Collaboration: Yash and Jacqueline
Collaborations are essential to accelerate research. That is why, at the European Synthetic Cell Initiative, we have made it a priority to foster collaboration between scientists working on bottom-up synthetic cell research.
Last May, we hosted SynCell2022, a scientific conference to present and discuss the latest research results in bottom-up synthetic biology. During the conference, Yash Jawale, from Delft University of Technology in the Netherlands, and Jacqueline De Lora, from the Max Planck Institute for Medical Research in Germany, exchanged ideas and eventually decided to conduct an experiment together. They tell us what this collaboration is about and how it could advance their respective research.
Replicating the mechanisms involved in cell division
Yash works on spindles in Marileen Dogterom’s lab. A spindle is a microscopic protein structure in a cell that places DNA in the middle and then separates the DNA strands before the cell divides to form two equal-sized daughter cells.
“My project aims to assemble a minimal spindle; composed of only the minimal required elements; inside a cell mimic, in my case, a giant unilamellar vesicle, also known as a GUV,” Yash said.
His research is part of the BaSyC research program, which aims to understand how cells work by building cell-like systems from scratch and replicating some of the abilities of living cells, such as the ability to divide.
A technical challenge that needs the expertise of another lab
When assembling the spindle into different GUVs, Yash encountered some difficulties. His spindles are composed of filaments made of a protein called tubulin. Yash tried different techniques to insert the tubulin proteins into GUVs, but none of them were suitable for tubulin. He then looked into what other labs were doing and contacted Jacqueline De Lora from Joachim Spatz’s lab.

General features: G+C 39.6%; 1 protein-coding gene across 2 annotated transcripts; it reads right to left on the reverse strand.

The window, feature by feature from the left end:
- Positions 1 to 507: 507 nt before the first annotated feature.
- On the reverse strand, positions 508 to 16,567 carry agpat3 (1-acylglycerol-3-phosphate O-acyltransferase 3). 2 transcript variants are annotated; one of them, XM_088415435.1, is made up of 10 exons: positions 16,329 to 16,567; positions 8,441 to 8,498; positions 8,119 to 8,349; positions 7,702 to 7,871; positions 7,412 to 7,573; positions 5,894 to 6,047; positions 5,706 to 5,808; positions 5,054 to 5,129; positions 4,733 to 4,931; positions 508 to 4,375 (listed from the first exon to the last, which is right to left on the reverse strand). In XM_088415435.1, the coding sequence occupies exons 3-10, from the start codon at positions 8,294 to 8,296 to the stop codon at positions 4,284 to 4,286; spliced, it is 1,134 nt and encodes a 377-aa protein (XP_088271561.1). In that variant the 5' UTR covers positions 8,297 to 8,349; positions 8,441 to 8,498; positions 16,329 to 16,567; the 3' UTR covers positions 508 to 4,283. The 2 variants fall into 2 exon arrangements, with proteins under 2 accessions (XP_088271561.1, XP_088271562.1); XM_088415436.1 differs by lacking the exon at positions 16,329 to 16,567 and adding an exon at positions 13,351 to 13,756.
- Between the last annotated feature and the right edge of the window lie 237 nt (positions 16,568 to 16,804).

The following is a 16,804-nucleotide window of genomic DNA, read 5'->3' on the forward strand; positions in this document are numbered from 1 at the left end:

Over the past two years, Jacqueline has developed a new microfluidic device that uses acoustic vibrations to inject biological material into droplet-stabilized GUVs.
“In our lab, we form GUVs from droplets. The last state before the transition to GUVs is called droplet-stabilized GUVs and we can inject proteins into them. My device generates vibrations at the junction where the droplet-stabilized GUVs meet the biological material, so that the droplet interface is destabilized and the material can enter without damage,” Jacqueline explained.
SynCell2022 marks the beginning of a new collaboration
Yash and Jacqueline had the opportunity to meet face-to-face last May thanks to the SynCell2022 conference.
“It wasn’t until we sat down and exchanged ideas in person that we decided to work together. My device was almost ready, it could help Yash with his project and I thought it would be an interesting first application for my device.”
Yash hopes to visit Spatz’s lab soon, which will allow him to learn more about the acoustoinjection technique that Jacqueline used to build her device and to perform the experiment with her.
In addition, Jacqueline has made sure that her acoustofluidic device is reproducible by all and will therefore benefit the synthetic cell community.
Thank you Yash and Jacqueline for your testimonials and we wish you much success in your joint project!
More information on Jacqueline’s acoustofluidic device:
Frey C, De Lora JA, Jahnke T, Wang Y, Weber S, Platzman I, et al. Controlled microfluidic droplet acoustoinjection on one chip. ChemRxiv. Cambridge: Cambridge Open Engage; 2022; This content is a preprint and has not been peer-reviewed.